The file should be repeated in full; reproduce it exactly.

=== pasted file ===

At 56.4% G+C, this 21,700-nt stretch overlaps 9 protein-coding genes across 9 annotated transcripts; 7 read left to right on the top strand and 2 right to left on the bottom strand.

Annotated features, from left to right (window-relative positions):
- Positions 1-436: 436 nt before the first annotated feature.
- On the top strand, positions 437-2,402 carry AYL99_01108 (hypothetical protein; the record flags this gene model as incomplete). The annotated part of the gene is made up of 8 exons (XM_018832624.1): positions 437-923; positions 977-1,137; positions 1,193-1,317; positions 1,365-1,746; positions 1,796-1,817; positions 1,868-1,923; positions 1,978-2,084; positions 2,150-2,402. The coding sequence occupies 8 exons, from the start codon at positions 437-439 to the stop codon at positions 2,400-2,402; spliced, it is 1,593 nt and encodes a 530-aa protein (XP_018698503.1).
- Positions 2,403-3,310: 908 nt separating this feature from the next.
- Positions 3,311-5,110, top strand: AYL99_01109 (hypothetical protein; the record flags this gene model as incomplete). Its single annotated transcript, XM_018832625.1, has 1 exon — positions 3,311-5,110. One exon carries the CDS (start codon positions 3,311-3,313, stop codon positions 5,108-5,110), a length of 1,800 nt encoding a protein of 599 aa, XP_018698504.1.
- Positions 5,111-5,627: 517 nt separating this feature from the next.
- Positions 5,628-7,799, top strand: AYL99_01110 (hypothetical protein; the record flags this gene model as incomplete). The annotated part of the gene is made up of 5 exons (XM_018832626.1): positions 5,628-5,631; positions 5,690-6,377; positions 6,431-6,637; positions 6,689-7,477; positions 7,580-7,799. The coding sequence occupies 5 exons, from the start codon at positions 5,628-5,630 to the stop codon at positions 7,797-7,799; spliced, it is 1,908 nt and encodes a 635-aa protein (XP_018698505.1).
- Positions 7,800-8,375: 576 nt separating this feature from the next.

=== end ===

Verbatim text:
At 56.4% G+C, this 21,700-nt stretch overlaps 9 protein-coding genes across 9 annotated transcripts; 7 read left to right on the top strand and 2 right to left on the bottom strand.

Annotated features, from left to right (window-relative positions):
- Positions 1-436: 436 nt before the first annotated feature.
- On the top strand, positions 437-2,402 carry AYL99_01108 (hypothetical protein; the record flags this gene model as incomplete). The annotated part of the gene is made up of 8 exons (XM_018832624.1): positions 437-923; positions 977-1,137; positions 1,193-1,317; positions 1,365-1,746; positions 1,796-1,817; positions 1,868-1,923; positions 1,978-2,084; positions 2,150-2,402. The coding sequence occupies 8 exons, from the start codon at positions 437-439 to the stop codon at positions 2,400-2,402; spliced, it is 1,593 nt and encodes a 530-aa protein (XP_018698503.1).
- Positions 2,403-3,310: 908 nt separating this feature from the next.
- Positions 3,311-5,110, top strand: AYL99_01109 (hypothetical protein; the record flags this gene model as incomplete). Its single annotated transcript, XM_018832625.1, has 1 exon — positions 3,311-5,110. One exon carries the CDS (start codon positions 3,311-3,313, stop codon positions 5,108-5,110), a length of 1,800 nt encoding a protein of 599 aa, XP_018698504.1.
- Positions 5,111-5,627: 517 nt separating this feature from the next.
- Positions 5,628-7,799, top strand: AYL99_01110 (hypothetical protein; the record flags this gene model as incomplete). The annotated part of the gene is made up of 5 exons (XM_018832626.1): positions 5,628-5,631; positions 5,690-6,377; positions 6,431-6,637; positions 6,689-7,477; positions 7,580-7,799. The coding sequence occupies 5 exons, from the start codon at positions 5,628-5,630 to the stop codon at positions 7,797-7,799; spliced, it is 1,908 nt and encodes a 635-aa protein (XP_018698505.1).
- Positions 7,800-8,375: 576 nt separating this feature from the next.